| July/August 1987

R.D. #2 West Winfield, New York 13491.

During the years when steam power was the driving force on the American farm, a large percentage of the portable and traction steam engine manufacturers in the United States were located in the state of New York. I have no concrete information on which to speculate why so many different engines were made in New York state as opposed to other states which had a similar blend of industry and agriculture.

Some of these engine builders such as Buffalo-Pitts and Westinghouse were made in fairly large quantities and were distributed over a large area. These remain well known to collectors and enthusiasts today. The great majority of these manufacturers however, were small-scale operations and only sold in their own particular localities. These makes are almost unknown to most collectors today. Some of these engines were produced by small town foundries which were operated only to serve local needs. They also may have lacked the facilities and financial base to produce such a costly machine.

Many of these engines were undoubtedly seen by their makers as the beginnings of a large and successful manufactory. However the only company which I have thus far discovered that made steam engines, and is still in business, is the Ames Iron works of Oswego, N.Y. This company, incidentally is still producing steam boilers, although, not the type with which we are dealing here.

In retrospect it seems to be a very large undertaking to manufacture a portable or traction steam engine. It would seem to me to be as huge a task to make one of this type engine using the tools and technology of lets say the period 1860-1880 when many of these small companies started business. Bending the thick iron sheets into useable shapes for building boilers and wheels, for instance, would require either heavy machinery or perhaps, in some cases, heavy manual labor. The large and heavy engine and gear castings would require the use of heavy, large lathes and boring mills to shape the rough castings into a precision part. If today a complete restoration of a rough and incomplete steamer seems to be a task indeed for even a well equipped shop, imagine building one!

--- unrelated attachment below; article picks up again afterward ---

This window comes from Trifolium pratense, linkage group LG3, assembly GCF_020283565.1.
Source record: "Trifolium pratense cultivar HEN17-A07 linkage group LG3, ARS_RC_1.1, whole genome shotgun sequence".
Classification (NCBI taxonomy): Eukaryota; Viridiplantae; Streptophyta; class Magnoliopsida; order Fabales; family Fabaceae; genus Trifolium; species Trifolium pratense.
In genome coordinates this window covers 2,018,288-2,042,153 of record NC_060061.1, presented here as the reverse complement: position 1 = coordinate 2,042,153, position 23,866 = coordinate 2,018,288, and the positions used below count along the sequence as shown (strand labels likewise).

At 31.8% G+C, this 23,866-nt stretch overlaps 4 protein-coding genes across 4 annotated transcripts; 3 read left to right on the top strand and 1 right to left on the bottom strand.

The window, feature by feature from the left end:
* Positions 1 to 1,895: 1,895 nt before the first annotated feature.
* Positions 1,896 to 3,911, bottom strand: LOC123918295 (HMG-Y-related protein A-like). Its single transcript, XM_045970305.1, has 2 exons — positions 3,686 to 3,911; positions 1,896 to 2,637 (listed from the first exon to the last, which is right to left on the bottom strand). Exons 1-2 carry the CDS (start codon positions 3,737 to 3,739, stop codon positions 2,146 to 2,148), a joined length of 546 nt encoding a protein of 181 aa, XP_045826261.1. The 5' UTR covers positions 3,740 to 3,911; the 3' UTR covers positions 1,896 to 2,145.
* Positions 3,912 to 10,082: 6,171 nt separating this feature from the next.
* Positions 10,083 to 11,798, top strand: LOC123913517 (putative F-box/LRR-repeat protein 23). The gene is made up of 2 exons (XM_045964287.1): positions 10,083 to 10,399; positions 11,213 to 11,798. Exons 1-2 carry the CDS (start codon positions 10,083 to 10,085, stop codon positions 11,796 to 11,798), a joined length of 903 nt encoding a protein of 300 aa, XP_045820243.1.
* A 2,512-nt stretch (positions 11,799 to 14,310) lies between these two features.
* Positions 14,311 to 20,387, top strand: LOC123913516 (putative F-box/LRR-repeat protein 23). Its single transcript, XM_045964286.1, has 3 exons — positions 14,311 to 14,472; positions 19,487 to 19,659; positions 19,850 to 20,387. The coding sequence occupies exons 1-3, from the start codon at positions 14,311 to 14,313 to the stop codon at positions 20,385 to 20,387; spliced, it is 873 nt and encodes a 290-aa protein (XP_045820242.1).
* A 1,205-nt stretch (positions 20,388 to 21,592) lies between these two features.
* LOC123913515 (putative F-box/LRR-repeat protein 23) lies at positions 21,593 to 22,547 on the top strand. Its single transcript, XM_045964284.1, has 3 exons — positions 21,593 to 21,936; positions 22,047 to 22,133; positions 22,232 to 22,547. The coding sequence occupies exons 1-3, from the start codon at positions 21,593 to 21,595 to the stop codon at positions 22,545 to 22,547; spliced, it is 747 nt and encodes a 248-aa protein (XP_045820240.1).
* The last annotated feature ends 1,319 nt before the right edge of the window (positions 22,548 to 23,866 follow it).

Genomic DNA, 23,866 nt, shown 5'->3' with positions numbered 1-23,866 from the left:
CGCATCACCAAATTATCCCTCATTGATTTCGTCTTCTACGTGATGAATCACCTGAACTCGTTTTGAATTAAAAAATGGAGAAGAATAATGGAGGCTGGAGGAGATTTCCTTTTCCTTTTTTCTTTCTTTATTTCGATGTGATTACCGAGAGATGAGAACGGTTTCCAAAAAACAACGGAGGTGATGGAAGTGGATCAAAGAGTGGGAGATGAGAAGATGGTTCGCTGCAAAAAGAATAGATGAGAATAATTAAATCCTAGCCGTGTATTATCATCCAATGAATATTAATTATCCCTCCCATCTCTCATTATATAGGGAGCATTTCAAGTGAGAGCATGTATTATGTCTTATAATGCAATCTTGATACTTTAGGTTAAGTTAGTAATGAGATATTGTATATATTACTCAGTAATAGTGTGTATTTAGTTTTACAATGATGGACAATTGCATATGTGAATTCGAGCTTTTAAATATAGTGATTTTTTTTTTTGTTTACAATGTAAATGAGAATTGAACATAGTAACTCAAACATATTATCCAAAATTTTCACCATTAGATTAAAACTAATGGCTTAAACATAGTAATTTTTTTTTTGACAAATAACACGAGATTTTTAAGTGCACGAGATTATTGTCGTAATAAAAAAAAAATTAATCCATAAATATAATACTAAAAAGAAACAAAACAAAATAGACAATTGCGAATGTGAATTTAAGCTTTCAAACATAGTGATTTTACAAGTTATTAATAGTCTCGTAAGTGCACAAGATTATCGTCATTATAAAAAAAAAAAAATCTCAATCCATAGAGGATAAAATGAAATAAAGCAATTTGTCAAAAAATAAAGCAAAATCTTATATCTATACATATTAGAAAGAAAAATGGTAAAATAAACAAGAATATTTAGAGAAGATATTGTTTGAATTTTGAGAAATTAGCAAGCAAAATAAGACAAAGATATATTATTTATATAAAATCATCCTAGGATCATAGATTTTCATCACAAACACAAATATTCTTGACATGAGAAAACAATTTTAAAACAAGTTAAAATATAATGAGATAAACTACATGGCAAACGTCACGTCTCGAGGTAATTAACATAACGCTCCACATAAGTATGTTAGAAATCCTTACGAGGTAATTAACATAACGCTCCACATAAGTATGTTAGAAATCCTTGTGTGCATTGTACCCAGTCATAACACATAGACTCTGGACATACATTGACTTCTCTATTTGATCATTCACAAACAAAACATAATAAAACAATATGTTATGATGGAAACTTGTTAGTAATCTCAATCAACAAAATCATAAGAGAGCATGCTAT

An odd fact has emerged while compiling information on steam engines made in New York state. While a large percentage of the steam manufacturers were located in the state, a glance at a list of one cylinder gas engine manufacturers reveals that the situation is almost entirely reversed! Very few of the total were produced in this state. Also it doesn't appear that any of the steam engine makers made the switch to gas engines when the trend to gas power cut into the market for steam engines.


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